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The Bell Curve -- Joseph N. Bell

April 04, 2002

There are two times during the year when I have to deal with almost

insufferable stress. The first time is in early October, when the World

Series goes head-to-head with both professional and college football. The

second is early spring, when I somehow have to juggle the NCAA basketball

tournament with the opening of the baseball season. That is probably the

most difficult of the two since it carries emotional overtones that go

back to my early childhood. This year, it also conflicted with our annual

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neighborhood Easter party, which raised ethical and religious

considerations, both of which passed rather quickly.

The Angels opened their season on Easter Sunday, the only team in the

majors to do so. We were told that this was because it gave them exposure

on national television ahead of everyone else, which turned out to be a

mixed blessing. I had planned to sneak off from the party to get my first

look at the new and improved Angels on TV when two Easter miracles

happened.

I had resigned myself to seeing most of my baseball this season on the

tube. Our piece of a season ticket was lost in economic austerity. The

extended family season ticket connections followed suit. Any ticket clout

I once had as a result of writing warmly about the problems of the

Angels' ticket manager some years ago in the Los Angeles Times were gone,

along with him.

Then, miraculously, rescue. From across the street and over the phone.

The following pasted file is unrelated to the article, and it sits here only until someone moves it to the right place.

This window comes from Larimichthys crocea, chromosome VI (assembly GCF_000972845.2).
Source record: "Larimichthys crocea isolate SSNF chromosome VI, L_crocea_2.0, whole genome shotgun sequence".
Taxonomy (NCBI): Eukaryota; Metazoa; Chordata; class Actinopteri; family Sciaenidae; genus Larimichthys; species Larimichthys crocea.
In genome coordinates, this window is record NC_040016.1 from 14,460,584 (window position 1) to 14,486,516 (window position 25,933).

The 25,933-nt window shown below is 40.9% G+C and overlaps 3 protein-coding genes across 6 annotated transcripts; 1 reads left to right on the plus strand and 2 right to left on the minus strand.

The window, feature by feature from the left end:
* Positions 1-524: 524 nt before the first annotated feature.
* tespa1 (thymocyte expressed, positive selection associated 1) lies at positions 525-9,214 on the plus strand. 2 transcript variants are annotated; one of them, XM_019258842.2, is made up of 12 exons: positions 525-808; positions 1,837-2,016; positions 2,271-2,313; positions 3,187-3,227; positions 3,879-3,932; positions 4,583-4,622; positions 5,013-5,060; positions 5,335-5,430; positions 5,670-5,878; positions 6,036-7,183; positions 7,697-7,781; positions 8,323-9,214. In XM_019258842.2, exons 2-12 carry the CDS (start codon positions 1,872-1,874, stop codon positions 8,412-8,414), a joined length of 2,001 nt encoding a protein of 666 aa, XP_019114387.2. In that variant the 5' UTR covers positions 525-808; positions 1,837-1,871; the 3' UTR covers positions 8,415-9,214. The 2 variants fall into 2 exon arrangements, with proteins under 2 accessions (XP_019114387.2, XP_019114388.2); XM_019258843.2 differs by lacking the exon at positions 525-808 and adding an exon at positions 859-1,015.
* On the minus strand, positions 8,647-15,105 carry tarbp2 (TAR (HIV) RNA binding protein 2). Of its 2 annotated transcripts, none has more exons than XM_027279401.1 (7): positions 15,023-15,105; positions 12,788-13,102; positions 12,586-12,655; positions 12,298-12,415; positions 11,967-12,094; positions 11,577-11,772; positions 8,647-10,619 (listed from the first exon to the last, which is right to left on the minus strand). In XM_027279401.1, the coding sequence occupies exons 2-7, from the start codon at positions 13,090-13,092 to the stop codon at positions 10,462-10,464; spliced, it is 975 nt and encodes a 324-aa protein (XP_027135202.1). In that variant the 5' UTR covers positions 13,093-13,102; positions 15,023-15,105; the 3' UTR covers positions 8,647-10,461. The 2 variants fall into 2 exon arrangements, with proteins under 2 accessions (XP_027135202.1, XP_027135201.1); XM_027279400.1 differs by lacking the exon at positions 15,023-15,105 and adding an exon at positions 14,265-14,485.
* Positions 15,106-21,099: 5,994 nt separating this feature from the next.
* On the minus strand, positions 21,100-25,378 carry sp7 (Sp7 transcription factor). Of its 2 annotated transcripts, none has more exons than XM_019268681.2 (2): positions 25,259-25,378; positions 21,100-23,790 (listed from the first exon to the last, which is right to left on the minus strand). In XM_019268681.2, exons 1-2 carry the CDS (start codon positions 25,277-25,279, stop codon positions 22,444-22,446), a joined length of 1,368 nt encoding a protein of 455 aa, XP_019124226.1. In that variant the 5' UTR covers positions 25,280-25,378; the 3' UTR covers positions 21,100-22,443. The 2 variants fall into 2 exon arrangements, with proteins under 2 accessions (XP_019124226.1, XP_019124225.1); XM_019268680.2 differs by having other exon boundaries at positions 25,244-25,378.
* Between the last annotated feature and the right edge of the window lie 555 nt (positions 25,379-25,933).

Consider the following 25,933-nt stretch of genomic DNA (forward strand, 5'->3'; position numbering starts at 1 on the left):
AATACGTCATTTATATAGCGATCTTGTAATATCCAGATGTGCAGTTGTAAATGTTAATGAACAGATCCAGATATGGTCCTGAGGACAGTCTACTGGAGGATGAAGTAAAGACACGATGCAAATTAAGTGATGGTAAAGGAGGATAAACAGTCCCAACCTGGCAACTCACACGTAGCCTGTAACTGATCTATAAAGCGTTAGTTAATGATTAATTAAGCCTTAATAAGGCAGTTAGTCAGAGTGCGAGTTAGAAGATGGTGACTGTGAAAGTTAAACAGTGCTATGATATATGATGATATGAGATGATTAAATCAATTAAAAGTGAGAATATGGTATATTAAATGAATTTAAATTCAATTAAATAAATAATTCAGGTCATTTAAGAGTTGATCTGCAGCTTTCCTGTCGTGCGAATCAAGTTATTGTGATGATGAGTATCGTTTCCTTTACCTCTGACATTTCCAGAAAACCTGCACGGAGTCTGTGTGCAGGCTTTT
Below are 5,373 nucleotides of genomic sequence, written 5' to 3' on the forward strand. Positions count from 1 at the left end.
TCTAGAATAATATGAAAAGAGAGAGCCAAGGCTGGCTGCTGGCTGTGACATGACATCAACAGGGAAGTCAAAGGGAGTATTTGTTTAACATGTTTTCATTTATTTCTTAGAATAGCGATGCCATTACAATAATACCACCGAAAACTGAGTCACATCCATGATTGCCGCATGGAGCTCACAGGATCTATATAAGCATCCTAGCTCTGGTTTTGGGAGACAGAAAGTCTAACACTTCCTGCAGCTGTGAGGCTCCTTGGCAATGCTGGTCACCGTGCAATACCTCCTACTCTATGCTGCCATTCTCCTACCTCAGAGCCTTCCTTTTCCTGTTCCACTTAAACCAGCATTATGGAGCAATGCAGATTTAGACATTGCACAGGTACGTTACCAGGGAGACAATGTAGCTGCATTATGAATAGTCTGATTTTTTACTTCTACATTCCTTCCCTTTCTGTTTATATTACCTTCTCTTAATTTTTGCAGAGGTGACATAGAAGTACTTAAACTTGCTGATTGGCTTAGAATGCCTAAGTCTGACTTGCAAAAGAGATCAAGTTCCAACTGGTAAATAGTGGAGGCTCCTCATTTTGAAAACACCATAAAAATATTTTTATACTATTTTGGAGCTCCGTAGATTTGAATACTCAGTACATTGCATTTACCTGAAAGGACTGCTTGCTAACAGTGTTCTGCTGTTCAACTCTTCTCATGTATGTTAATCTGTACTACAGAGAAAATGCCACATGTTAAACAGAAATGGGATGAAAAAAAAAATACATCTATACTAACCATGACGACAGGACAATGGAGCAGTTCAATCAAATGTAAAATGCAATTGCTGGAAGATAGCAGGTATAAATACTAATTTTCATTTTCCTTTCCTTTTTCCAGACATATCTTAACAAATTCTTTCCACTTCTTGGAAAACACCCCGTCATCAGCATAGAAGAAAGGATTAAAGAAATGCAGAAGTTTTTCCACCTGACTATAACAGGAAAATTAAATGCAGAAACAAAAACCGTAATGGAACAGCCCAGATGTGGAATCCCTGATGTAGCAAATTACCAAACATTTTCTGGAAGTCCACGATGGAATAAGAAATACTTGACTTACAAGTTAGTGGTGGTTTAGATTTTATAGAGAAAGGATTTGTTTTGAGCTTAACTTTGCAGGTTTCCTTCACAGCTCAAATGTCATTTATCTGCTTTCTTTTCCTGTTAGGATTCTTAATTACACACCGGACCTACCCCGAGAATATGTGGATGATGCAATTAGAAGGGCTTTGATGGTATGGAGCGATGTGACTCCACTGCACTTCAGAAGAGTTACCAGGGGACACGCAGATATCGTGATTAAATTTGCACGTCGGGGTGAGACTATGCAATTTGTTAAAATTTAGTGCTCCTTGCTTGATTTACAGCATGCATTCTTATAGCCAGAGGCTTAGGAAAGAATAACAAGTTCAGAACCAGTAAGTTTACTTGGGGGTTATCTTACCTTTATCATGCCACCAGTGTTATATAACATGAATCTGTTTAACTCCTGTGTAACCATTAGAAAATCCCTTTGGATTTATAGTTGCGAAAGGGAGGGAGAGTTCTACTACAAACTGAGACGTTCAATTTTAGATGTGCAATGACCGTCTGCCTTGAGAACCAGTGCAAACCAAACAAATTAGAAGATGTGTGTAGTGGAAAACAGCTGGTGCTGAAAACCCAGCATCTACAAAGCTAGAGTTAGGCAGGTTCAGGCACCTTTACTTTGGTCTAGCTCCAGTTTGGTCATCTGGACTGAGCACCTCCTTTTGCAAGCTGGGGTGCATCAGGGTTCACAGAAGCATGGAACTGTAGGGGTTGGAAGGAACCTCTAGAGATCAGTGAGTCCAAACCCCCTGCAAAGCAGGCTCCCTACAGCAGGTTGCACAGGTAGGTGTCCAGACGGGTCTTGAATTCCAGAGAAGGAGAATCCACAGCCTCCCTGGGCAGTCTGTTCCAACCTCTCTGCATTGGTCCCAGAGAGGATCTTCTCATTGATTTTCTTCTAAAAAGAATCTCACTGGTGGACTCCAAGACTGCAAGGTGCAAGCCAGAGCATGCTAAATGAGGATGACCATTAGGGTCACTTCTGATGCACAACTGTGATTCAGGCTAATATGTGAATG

My lawyer neighbor, Ron Darling, invited me to join him at the Angels'

last exhibition game against the Colorado Rockies on Friday. And my

brother-in-law, Dan Angel, called in some favors to the Angel front

office, got tickets for the opener on Sunday, and invited my wife and me

to join his party.

The table was set on Thursday when Indiana quite remarkably won its

way to the NCAA finals. Then on Friday, the Angels lived up to all their

rosy predictions by beating up on Colorado. I went home that night full

of hope that the new Angels were loaded to deliver our first World Series

in history.

Then came Sunday and Monday. It would have been more exciting to stay

home and watch small people hunt eggs in our backyard than it was at

Anaheim Stadium. The Angels collapsed like a deflated balloon, losing 6-0

to the Cleveland Indians and looking very bad in the process. Cleveland

scored four runs before the Angels ever came to bat in this new season,

and I could actually feel the air go out of a capacity crowd once

inflated with hope. Then the following night, Indiana was creamed by

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